Reitz High School

Reitz High School
Evansville, IN

Thursday, November 21, 2013

Frustrations in Teaching

I was working with some teachers at one of my schools the other day and our topic of conversation turned to the “grade” their school received from the state.  This grade was given as a result of their standardized test scores from last spring.  They were upset and frustrated because it was lower than it was the previous year. 

We then went on to discuss a couple different students and the scores they earned on the written response section.  I want to make a point to say that these scores contributed and were a big factor for the grade the school received.  One student, who is a 4.0, has always done an excellent job with writing, got a score of 0 out of 2 on one of the questions.  Another student that struggles with writing, has a low GPA, and tends to have sentence fragments got a score of 2 out of 2 on the same question. 

The teachers were livid and wondered how in the world this happens?  The problem lies with the grading of these tests.  Multiple people grade these questions.  There is a rubric that is supposed to be followed, but even with a rubric, different people have their own pet peeves and knit pick about different things.  My point being, unless the same person grades every single written response test, then there isn’t any way that they are being graded the same way.  I have even been in a room with several teachers that were being trained.   They practiced grading written response questions with a rubric.  Because the grading of the question is so objective, the teachers hardly ever all agreed on what the final score should be for the essay.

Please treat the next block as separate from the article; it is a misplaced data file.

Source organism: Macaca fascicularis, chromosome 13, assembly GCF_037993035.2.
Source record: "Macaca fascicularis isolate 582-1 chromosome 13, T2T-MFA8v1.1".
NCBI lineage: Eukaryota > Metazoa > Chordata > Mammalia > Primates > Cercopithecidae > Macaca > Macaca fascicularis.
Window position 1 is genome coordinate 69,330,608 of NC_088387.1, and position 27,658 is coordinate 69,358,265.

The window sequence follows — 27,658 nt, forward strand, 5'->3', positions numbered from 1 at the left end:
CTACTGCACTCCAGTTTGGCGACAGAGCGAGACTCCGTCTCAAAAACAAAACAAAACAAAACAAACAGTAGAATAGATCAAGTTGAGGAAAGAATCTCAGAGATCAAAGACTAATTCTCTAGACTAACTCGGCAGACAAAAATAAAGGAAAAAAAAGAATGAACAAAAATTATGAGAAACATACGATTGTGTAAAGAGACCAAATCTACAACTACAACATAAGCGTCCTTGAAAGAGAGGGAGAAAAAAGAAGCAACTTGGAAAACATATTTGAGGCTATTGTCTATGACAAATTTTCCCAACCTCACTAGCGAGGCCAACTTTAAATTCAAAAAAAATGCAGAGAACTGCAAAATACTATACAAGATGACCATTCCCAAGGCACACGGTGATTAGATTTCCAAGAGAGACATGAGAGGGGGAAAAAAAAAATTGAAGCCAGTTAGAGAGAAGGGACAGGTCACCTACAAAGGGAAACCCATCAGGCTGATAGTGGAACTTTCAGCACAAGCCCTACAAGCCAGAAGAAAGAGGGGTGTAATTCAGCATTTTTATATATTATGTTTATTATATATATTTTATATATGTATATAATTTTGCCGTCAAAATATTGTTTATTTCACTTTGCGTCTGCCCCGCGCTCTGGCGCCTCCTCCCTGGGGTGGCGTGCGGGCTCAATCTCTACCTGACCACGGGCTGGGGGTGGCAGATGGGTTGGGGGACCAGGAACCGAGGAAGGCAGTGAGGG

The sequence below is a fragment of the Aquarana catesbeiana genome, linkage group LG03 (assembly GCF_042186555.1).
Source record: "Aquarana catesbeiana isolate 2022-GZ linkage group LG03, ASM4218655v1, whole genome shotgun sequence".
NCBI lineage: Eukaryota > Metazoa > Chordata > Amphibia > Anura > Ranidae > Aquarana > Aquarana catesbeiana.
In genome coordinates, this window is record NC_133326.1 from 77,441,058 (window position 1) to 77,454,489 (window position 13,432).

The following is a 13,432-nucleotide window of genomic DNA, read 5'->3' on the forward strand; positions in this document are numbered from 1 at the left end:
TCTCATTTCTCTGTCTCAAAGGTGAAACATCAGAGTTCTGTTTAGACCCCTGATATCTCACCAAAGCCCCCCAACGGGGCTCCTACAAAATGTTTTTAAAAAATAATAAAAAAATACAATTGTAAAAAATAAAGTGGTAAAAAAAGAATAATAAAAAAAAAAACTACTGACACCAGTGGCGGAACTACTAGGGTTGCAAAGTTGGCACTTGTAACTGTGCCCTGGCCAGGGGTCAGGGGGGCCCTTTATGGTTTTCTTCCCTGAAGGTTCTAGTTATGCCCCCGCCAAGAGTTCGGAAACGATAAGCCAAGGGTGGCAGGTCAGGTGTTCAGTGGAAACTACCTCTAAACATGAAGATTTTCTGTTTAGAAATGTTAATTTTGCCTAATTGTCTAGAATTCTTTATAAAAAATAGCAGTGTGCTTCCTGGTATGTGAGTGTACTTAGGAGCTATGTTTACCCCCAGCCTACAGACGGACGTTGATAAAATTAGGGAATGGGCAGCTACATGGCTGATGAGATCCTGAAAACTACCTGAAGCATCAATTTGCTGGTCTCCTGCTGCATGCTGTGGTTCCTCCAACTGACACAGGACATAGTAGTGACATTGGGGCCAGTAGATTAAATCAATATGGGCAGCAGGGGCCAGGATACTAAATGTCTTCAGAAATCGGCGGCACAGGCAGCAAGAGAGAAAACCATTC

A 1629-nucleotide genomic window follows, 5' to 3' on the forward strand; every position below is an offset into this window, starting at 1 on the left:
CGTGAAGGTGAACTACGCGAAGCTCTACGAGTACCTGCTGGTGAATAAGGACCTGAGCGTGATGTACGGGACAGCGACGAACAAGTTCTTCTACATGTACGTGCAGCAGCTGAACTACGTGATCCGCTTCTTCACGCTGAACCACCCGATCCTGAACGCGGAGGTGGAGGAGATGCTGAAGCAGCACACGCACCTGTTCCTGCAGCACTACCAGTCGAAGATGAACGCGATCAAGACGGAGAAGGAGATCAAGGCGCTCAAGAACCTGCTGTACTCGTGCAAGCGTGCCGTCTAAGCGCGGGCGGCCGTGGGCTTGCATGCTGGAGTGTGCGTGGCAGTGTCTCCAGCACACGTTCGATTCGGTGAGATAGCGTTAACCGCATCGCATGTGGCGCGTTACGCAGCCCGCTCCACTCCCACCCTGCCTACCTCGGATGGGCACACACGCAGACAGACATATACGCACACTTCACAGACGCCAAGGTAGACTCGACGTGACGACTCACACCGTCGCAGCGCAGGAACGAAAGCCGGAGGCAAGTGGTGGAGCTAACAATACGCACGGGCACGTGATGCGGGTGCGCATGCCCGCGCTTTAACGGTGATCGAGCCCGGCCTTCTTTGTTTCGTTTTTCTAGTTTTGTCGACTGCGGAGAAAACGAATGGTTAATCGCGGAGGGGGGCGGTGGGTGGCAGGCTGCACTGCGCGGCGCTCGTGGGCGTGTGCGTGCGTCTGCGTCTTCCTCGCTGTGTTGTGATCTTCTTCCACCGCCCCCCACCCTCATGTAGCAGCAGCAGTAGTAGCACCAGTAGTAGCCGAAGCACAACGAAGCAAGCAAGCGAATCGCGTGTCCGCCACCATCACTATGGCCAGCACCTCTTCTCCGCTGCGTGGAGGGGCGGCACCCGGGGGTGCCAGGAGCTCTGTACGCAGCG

Each school, as a whole, also has to show growth each year regardless of the group of students that comes through.  For example, if every student at the school gets a 95% on the test, then the next year when they have new sixth graders and the eighth graders from last year are gone to the high school, they still have to do better than everyone getting a 95% the previous year.  If they stay the same, which everyone would still doing awesome, the data shows that the school didn’t show growth academically.  Lets say this year that all of the students got a 94%, which is still off the charts good, it shows they went down and showed negative growth.  So even though your school is doing outstanding, the stats show that you went down and that takes your school’s grade down as well.

To me, this is a system setup for failure.  It is almost like, you want to do well, but if you don’t do better the following year, then you get basically get penalized for doing so well the previous year.  If a school miraculously had every student get a perfect score, then there would be nowhere to go but stay the same or go down.  That school’s grade would go down because of that.

You can imagine the pressure that a principal has on them for their school to do well.  Their job is on the line for the school to show growth each year.  That pressure gets trickled down to the teachers.  Eventually, the teachers are teaching to the test and not deviating from that.  Basically the students from K-8 grade are completely focused on the standardized test.  This leaves no room for creativity or innovation for students in your classroom.  These are sad times in education.  What is it going to take for the folks that have put standardized testing in place to understand how it is ruining education?  Those of us that do understand need to speak up and speak out.  It is time for an education shift.  I have said this before; humans are not all alike.  Human beings are not standard.  If we were, then the world would be a pretty boring place.  We are no longer training students to work on assembly lines like we did 60 years ago.

I feel like I could go on and on with this topic.  I am going to stop for  now, but this post is “To be continued…”

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